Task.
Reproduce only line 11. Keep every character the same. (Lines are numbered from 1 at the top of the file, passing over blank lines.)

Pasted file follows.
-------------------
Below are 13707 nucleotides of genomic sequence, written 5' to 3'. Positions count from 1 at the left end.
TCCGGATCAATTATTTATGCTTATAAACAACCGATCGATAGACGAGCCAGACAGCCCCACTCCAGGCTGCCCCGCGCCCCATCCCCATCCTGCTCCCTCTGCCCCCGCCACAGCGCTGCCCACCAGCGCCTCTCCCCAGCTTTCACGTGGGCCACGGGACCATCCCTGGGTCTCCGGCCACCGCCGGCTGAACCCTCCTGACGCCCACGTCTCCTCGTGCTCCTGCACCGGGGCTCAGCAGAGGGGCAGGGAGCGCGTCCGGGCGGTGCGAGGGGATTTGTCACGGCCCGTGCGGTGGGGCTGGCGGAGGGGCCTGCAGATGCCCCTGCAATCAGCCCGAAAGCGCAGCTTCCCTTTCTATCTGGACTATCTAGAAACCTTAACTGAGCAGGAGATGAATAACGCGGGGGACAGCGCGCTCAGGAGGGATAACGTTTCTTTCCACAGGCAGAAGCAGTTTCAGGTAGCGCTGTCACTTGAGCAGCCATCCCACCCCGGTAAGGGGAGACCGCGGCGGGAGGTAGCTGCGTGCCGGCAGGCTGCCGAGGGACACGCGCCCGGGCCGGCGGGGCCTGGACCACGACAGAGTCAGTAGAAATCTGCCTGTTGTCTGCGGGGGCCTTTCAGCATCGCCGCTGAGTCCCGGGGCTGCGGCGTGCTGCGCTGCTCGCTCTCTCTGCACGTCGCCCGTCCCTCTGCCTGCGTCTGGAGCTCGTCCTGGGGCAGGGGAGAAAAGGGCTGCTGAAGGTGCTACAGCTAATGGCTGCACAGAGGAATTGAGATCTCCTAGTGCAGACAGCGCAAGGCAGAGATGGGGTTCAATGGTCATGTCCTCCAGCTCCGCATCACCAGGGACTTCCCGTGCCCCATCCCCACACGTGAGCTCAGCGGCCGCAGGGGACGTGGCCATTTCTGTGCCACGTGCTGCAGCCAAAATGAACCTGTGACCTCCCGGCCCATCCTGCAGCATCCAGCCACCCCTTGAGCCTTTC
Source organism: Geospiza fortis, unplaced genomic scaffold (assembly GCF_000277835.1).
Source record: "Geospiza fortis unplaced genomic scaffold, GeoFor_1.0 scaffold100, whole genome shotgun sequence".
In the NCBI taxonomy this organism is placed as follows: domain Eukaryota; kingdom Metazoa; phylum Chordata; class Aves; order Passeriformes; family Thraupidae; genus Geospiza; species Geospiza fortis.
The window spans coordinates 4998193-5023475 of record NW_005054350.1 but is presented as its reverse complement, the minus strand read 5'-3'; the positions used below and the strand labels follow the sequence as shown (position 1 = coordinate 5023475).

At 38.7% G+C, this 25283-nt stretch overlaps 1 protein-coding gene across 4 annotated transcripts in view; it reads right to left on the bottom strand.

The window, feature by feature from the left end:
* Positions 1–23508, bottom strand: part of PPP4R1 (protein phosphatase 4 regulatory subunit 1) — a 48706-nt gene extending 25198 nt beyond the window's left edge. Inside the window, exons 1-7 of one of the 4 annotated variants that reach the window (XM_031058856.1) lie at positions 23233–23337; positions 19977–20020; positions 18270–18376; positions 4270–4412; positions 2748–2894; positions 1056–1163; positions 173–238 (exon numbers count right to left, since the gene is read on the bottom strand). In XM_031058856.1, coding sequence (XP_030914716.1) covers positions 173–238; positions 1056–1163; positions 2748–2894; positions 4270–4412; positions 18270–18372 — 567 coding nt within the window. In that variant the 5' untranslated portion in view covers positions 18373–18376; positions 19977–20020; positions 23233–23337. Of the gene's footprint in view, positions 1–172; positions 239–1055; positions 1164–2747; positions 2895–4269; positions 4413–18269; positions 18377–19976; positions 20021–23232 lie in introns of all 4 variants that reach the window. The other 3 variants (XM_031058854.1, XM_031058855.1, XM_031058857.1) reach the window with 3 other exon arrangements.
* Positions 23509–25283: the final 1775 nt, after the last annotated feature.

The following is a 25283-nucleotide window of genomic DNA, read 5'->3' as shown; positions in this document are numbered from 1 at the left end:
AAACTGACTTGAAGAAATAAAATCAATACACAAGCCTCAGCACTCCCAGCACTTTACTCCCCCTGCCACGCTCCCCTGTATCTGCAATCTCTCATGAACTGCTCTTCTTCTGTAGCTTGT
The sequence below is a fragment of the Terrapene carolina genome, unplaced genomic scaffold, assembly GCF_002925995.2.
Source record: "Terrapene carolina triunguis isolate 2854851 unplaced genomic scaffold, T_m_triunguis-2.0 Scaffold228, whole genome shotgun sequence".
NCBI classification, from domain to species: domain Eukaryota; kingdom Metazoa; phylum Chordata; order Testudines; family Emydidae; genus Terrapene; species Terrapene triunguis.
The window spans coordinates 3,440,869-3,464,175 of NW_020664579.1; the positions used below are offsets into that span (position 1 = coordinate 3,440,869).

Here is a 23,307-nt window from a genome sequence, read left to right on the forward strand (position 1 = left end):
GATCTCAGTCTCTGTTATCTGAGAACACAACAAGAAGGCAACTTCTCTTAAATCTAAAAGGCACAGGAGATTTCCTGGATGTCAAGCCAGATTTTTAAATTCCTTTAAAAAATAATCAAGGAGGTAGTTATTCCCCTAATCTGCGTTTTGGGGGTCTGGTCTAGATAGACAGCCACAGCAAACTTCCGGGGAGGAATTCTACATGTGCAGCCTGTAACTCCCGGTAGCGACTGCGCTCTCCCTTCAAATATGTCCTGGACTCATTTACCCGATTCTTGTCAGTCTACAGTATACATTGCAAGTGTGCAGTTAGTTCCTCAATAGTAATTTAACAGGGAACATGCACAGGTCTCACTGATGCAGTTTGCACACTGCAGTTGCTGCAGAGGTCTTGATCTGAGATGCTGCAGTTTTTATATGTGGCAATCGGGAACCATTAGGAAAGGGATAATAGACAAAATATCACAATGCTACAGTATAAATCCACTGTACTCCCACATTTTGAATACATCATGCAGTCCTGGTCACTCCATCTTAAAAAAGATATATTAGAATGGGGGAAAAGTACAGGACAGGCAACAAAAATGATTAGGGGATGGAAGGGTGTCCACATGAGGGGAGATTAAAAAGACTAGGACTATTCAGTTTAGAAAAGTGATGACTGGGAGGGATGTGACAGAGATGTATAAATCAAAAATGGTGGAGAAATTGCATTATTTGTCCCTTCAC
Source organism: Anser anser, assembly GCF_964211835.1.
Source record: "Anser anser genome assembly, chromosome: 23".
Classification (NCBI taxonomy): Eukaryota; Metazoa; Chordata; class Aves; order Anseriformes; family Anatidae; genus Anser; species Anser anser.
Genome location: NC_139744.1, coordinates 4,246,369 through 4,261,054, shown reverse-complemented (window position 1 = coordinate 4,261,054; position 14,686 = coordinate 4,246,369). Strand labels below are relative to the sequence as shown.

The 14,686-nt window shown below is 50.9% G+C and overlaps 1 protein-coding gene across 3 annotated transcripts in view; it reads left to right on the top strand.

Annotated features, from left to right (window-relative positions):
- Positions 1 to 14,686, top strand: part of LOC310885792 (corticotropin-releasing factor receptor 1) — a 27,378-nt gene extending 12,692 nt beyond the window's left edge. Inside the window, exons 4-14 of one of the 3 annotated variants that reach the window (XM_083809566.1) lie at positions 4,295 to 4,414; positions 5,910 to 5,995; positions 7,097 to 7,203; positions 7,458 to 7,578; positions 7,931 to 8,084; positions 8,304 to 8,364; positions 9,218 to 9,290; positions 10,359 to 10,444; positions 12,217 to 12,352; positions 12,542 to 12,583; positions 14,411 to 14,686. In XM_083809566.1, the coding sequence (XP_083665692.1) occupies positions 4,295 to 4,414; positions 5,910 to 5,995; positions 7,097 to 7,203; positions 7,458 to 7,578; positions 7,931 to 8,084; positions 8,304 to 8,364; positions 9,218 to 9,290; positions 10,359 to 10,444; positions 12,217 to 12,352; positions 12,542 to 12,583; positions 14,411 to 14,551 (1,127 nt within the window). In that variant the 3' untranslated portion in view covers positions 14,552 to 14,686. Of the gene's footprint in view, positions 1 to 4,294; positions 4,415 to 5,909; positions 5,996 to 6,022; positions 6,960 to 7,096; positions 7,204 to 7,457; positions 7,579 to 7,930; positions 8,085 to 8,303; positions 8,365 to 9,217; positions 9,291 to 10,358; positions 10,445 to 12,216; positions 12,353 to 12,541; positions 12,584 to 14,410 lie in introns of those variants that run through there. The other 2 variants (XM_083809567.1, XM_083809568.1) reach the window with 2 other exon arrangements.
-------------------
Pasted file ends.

The following is a 25283-nucleotide window of genomic DNA, read 5'->3' as shown; positions in this document are numbered from 1 at the left end: